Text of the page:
DANCE workshops with the Dance Theatre of Ireland, Siamsa Tire and Fluxusdance means this is your chance to experience and enjoy tango, hip hop and contemporary.

Emer McDonagh, world-renowned flautist, will enchant you. Nightly Festival Clubs in local pubs will offer a diverse feast of music that is sure to please everyone.

We are adding a touch of Bollywood spice to proceedings with film showings in D.I.T. The very popular guided tours of the historic Cathal Brugha Barracks will also feature this year. The enthusiastic Eanna Ni Lamhna will inform and entertain you with a lively canal bank nature walk.

DHARMA: Talks and workshops on mind body and spirit. Anne Sweeney will lift you to a higher plane with her Angel workshops and Mary Tuohy will relax you with the ancient Japanese art of Reiki. There is Tai Chi in the Park.

Younger participants will be able to enjoy free readings in some of the local bookshops from well-known authors as well as competitions, Batik art displays, street art and performers, musical storytellers and a Party at Portobello.

Tommy O’Neill of Fair City has written a one-man show. Shirley Temple Bar will deliver another custom-made show, Transition, sure to titillate. As gaeilge, the Fibin Theatre Company will perform An Trial.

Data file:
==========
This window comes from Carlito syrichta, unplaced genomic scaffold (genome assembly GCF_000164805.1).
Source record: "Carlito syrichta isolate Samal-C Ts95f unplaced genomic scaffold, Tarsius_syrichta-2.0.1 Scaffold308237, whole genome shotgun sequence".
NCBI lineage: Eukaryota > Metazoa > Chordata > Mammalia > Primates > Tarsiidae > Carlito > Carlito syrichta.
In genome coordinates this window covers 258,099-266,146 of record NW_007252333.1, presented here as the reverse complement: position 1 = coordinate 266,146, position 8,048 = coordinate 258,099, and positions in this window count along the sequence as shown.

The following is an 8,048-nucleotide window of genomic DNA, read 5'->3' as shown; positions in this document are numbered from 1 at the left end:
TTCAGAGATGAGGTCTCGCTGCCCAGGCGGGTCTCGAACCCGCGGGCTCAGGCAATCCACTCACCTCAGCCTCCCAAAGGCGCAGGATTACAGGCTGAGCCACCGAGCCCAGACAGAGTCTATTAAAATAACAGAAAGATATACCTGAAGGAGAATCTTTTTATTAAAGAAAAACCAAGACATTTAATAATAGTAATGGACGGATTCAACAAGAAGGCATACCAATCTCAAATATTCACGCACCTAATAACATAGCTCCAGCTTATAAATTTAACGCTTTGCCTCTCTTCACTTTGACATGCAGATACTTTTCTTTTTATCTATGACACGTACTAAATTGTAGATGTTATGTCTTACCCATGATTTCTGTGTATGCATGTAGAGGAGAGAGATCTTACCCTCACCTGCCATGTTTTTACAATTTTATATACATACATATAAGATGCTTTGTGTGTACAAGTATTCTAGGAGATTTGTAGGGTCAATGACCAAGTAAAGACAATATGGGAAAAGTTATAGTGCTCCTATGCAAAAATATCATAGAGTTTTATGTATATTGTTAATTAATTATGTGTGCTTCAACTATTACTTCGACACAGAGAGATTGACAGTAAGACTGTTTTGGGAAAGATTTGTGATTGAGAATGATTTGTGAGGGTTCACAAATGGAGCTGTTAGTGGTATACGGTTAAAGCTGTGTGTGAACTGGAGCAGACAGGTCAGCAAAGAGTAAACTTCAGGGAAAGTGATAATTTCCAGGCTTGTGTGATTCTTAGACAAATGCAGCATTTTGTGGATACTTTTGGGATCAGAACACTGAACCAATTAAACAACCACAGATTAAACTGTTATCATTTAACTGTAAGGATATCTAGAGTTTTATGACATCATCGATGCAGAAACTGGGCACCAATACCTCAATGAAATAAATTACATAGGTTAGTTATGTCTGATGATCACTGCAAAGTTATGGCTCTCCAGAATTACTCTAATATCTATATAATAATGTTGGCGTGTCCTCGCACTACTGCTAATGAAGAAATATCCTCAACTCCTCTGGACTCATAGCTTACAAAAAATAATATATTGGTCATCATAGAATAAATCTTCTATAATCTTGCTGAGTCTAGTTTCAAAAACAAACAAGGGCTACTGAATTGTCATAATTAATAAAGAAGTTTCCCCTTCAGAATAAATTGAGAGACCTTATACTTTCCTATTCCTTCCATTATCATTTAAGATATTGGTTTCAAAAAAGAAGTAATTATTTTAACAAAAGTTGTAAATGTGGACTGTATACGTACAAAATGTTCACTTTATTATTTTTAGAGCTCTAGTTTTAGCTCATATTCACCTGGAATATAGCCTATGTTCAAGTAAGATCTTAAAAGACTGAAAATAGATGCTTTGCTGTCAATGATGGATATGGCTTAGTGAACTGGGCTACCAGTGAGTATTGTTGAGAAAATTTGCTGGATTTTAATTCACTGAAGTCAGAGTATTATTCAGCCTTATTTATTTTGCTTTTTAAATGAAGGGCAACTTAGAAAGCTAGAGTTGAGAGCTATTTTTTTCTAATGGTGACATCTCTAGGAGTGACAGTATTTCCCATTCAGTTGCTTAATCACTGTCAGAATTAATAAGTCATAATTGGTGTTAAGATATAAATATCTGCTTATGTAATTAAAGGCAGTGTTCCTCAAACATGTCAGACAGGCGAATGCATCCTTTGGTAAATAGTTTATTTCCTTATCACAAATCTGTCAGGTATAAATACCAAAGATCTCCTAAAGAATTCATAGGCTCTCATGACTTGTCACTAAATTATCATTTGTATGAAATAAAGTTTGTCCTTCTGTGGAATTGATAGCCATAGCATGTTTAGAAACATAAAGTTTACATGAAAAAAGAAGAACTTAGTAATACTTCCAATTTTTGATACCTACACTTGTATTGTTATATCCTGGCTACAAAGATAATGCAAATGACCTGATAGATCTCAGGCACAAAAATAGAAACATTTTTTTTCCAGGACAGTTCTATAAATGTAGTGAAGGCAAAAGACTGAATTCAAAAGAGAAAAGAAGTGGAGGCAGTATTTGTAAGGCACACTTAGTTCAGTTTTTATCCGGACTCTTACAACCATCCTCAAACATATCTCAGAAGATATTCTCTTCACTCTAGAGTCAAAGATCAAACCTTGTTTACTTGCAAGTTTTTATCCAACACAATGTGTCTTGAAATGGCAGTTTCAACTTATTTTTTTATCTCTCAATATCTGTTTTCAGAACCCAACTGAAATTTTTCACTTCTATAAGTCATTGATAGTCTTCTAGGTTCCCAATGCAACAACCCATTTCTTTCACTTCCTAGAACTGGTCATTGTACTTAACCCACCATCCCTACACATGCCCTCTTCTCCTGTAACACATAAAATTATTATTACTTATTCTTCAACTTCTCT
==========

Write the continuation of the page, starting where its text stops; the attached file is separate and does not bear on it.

For the Francophiles: “Pays Blanc Pays Noir” is a choir from St Nazaire made up of 12 singers and a pianist. The group dress in black and white and the choir conjures up images of la Brière, the Guérande and Saint-Nazaire.

Seamus Hosey chairs the Forum, Trial by Media, featuring John Cooney and other prominent journalists.

Tuesday, April 1, 2008

Rathmines Festival 2008

Some of the events from the upcoming festival:
Fri 18th April

Performance by French Choir, “Pays Blanc, Pays Noir” from St Nazaire, France and music Youth Orchestral Pops Orchestra. 19.00 – 21.00 in Rathmines Parish Church (Free)

Festival Drama – World premier of the “The Mines Dublin 6” specially written and peformed by Tommy O’Neill of Fair City. 20.00 – 21.00 in St Mary’s Junior School Hall €10

Saturday 19th April

Guided Tour: Cathal Brugha Barracks. 14.00 – 16.00 Free

Anthony Cronin: reads from and talks about his work. 14.00 – 15.30 in Town Hall €5

Medieval Dublin interactive DVD and film. 14.00- 15.00 in Town Hall (Free)

Forum with Seamus Hosey and panellists: Trial By Media Town Hall 16.30 – 18.00 in Town Hall (Free)

Fete Mélange – with Master of Ceremonies Promises O’Ferfaille and the Bugle Babes and Shirley Temple Bar. 20.30 – 22.30 in Town Hall €10